What Is a Native, Anyway?
To keep things simple, ANPP defines natives as the plants that were already growing in Acadiana before Europeans arrived. Non-native (or exotic) plants were introduced here by human activity. In most cases, these species can’t survive and reproduce on their own without our care, such as Oriental camellias or azaleas. Naturalized plants are non-native species that reproduce and disperse into the wild, like Chinese tallow tree or Japanese honeysuckle. Native or non-native species that grow aggressively and may easily dominate a landscape are described as invasive or aggressive.
Why Are Natives Important?
Residential and commercial development, traditional maintenance practices, and the use of non-native plants in many gardens disrupts habitat and food sources critical to local and migratory bird and animal species. More and more people are waking up to the importance of bringing native plants back to our gardens, but like other communities around the U.S., it can be a challenge to get our hands on the right plants. Acadiana Native Plant Project is here to help!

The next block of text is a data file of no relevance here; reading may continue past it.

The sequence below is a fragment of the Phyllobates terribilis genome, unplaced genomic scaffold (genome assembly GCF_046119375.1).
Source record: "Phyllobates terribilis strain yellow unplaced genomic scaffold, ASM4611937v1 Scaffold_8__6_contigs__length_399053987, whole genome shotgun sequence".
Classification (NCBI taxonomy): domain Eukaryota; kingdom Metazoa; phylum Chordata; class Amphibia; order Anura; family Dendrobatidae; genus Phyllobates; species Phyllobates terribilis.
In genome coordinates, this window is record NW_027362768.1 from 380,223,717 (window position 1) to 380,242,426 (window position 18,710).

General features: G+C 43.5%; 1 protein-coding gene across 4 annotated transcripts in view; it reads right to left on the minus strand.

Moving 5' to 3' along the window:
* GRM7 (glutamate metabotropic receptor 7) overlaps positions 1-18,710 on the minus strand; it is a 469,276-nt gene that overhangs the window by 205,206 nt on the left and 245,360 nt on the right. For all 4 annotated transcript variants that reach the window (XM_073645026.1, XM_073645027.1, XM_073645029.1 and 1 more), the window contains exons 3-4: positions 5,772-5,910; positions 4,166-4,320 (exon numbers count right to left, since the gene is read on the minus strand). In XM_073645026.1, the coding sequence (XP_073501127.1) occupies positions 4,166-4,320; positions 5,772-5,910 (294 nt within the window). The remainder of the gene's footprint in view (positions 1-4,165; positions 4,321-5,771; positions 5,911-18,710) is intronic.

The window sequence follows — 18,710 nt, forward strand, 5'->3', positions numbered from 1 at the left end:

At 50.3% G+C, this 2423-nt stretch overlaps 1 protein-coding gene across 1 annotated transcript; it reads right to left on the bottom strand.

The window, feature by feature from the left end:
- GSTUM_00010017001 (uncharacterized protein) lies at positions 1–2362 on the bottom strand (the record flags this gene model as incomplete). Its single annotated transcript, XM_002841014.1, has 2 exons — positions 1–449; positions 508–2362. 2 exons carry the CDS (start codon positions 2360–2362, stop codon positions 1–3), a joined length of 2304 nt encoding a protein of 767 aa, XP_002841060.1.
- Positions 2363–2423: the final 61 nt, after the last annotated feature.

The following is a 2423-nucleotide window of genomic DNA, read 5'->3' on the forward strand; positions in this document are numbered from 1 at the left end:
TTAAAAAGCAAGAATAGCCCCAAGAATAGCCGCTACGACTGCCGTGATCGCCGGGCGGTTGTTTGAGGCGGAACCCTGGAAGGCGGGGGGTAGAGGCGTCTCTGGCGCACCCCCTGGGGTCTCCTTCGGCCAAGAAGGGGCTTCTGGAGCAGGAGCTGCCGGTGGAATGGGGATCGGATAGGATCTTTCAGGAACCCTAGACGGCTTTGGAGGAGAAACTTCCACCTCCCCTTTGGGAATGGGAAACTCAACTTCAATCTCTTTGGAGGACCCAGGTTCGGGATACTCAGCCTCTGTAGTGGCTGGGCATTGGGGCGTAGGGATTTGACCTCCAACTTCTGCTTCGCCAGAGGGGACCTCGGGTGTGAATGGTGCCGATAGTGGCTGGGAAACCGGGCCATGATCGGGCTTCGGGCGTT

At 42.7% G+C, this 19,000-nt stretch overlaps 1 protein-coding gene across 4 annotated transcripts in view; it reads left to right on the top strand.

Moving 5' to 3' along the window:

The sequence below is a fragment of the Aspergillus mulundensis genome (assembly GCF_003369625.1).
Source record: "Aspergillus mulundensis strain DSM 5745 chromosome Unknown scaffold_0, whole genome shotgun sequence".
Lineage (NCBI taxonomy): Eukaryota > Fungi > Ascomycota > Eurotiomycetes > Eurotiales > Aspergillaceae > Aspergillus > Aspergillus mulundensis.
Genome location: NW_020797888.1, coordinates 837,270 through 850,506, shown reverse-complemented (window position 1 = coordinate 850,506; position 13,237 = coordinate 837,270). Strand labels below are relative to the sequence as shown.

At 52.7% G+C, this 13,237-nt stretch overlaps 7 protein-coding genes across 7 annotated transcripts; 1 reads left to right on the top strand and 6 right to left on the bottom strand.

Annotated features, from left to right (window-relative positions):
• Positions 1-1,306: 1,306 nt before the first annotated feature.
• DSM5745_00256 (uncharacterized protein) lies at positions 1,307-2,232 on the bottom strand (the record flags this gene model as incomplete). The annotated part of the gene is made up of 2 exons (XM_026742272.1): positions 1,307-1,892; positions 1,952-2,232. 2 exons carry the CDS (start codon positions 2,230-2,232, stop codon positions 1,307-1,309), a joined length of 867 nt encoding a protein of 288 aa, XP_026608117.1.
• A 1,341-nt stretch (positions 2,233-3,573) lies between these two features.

Greaux Native! And Buy As Local As You Can
Native plants are already naturally prepared for our climate, soil, and rainfall patterns, and for interaction with other local plants, insects, and animals. They can survive and flourish under our heat, humidity, and disease pressures without extra inputs of chemicals and water. Scientists now recommend we cultivate natives originating within a 50- to 100-mile radius of where we live, to help preserve local “ecotypes,” the genetically unique plant populations best adapted to our local environment. Staying as local as possible with our plant purchases and propagation provides a horticultural edge in superior foliage, flowering, seed set and germination, as well as in preserving local genes to preserve the vigor associated with local stock. Reputable nurseries will tell you where their plants come from. Seed and plants guaranteed to be “native local ecotypes” are best.